Paris Mayor Pledges Bold Steps to Reduce Traffic in City Center

A decade of change to Paris streets has claimed significant space for transit, biking, and walking. Now Mayor Anne Hidalgo wants to go further and limit cars in the central city. Photo: Wikipedia

After a decade of repurposing street space from cars to people, buses, and bikes, Paris isn’t done yet. The world’s most-visited city is now preparing to remove even more traffic from the streets in the name of walkability and clean air.

Paris Mayor Anne Hidalgo told the Journal du Dimanche this week that she intends to create four “semi-pedestrianized” zones near the city center. These areas would permit only bikes, taxis, buses, and cars driven by residents of the district. Delivery vehicles and emergency vehicles would also be given access, according to the Australian newspaper The Age.

Hidalgo said she plans to begin the policy of restricting through-traffic  during weekends, with the goal of ramping it up to a full-time policy. The proposal closely resembles a traffic reduction plan for central Madrid.

Hidalgo also promised to double the number of bike lanes in the city by 2020, pledging €100 million (US$123 million) to the effort. In addition, the mayor said she hopes to ban diesel engine vehicles within the city by 2020 and limit traffic on the famous Champs Élysées to “green” vehicles only.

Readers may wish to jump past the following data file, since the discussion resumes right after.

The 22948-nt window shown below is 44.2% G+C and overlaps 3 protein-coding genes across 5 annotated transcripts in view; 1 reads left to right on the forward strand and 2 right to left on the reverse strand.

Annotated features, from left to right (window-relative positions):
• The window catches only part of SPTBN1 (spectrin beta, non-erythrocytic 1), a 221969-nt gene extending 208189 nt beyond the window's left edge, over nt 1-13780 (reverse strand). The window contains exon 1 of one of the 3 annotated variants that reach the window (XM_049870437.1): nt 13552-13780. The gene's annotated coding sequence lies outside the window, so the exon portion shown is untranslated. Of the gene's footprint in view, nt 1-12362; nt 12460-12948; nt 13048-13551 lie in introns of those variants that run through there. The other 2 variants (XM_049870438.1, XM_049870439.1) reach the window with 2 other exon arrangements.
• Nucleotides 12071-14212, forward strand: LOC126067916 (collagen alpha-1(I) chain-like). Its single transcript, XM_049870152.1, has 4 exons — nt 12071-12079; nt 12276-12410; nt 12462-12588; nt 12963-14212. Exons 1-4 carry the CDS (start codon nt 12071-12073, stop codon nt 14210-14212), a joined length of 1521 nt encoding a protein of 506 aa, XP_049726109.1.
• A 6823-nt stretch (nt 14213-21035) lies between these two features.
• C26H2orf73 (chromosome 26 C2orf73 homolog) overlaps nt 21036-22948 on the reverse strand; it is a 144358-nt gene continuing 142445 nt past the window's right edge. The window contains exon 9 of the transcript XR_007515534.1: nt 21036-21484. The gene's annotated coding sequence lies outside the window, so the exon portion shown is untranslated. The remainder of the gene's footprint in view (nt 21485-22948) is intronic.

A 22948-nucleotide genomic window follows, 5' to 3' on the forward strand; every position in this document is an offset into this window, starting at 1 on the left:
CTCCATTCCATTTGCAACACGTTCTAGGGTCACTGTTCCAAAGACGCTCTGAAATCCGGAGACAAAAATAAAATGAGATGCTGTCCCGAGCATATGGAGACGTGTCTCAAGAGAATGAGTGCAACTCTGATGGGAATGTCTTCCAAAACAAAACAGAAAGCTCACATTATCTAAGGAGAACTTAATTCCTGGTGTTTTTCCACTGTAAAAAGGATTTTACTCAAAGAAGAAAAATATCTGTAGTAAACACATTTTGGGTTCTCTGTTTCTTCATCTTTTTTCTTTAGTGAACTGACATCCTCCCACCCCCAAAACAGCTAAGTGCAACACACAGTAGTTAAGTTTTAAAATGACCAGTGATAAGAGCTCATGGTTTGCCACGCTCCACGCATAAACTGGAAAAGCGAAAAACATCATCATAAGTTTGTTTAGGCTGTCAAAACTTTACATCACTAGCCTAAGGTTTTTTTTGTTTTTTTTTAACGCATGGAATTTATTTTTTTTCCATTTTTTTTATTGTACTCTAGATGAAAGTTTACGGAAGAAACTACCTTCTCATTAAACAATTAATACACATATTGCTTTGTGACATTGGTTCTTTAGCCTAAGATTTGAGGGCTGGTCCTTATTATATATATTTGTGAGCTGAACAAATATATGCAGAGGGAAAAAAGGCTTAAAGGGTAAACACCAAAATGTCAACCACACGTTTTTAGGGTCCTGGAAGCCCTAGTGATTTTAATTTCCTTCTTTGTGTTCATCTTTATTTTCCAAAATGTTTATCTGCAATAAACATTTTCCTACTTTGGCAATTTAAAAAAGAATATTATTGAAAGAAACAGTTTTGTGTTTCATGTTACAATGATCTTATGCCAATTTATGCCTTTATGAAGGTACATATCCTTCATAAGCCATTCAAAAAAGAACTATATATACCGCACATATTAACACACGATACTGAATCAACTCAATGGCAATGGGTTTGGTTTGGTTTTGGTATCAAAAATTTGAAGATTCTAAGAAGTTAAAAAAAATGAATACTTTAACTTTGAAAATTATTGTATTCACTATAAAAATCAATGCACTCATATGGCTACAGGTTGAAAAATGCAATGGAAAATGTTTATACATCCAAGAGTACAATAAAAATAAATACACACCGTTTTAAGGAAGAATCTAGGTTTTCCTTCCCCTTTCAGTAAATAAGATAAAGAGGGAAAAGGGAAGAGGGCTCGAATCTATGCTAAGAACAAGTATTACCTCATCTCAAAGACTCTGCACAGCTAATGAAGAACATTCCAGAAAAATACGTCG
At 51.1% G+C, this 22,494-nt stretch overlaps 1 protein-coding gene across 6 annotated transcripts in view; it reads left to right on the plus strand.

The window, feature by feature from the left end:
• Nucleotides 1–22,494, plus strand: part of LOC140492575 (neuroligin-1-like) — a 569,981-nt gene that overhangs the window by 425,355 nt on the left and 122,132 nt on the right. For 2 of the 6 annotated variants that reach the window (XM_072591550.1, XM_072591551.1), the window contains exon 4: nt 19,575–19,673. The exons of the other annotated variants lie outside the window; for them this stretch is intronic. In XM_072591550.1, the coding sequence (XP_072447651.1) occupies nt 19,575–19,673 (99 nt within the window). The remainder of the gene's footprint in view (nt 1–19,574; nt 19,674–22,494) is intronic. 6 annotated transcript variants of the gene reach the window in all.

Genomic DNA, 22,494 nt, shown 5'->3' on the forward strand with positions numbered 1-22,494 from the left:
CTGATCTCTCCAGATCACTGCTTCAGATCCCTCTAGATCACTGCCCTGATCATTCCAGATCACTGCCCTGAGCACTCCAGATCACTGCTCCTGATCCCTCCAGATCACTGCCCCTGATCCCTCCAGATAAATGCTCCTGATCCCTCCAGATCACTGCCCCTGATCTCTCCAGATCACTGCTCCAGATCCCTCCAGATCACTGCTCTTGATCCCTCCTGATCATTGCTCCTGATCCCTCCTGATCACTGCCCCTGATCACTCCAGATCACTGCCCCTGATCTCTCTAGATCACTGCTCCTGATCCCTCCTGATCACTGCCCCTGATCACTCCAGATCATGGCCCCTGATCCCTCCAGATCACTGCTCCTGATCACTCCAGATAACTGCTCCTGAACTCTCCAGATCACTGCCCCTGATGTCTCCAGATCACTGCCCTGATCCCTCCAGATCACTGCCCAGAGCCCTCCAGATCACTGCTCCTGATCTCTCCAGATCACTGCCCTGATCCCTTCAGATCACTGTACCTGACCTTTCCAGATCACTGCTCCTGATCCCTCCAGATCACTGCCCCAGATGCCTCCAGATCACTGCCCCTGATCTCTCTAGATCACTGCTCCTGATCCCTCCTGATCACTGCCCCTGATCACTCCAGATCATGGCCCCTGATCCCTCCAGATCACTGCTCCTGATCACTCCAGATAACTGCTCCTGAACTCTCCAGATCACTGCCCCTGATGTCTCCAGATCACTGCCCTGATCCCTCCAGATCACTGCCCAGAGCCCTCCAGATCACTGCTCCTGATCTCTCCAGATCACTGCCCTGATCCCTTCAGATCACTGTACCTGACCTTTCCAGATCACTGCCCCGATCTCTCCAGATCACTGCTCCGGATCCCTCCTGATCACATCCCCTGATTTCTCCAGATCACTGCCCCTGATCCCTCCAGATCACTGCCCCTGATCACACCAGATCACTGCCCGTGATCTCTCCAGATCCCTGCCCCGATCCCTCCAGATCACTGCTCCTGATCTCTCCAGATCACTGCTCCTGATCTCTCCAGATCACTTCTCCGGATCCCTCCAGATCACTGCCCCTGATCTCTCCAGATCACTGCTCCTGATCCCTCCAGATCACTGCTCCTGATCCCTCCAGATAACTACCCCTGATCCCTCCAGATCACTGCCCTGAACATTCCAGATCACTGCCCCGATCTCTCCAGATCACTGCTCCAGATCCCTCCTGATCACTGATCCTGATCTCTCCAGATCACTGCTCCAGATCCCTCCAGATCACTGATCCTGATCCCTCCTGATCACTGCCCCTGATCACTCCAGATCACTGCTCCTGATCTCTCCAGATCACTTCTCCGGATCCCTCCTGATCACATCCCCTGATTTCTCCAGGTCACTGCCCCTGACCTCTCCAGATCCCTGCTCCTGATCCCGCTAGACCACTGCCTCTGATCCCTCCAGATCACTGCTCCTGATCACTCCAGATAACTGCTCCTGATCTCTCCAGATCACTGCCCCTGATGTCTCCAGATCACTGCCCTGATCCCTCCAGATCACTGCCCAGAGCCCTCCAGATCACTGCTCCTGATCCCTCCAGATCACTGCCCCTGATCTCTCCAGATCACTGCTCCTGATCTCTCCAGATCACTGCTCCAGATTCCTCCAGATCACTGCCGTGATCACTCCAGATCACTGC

These steps are largely a continuation of the path blazed by former mayor Bertrand Delanoe, who created bus lanes on nearly avenue in the city, overhauled wide boulevards with new bikeways and pedestrian spaces, reclaimed the banks of the Seine from cars during the summer with Paris Plage, and launched the huge Velib bike-share system with its 20,000 bicycles.

Those steps cut traffic in the city by 20 percent between 2002 and 2008. According to Hidalgo, the shift away from cars has only become more impressive since then. You may want to take this stat with a grain of salt, but the current mayor says the city’s car ownership rate has dropped from 60 percent to 40 percent since 2011.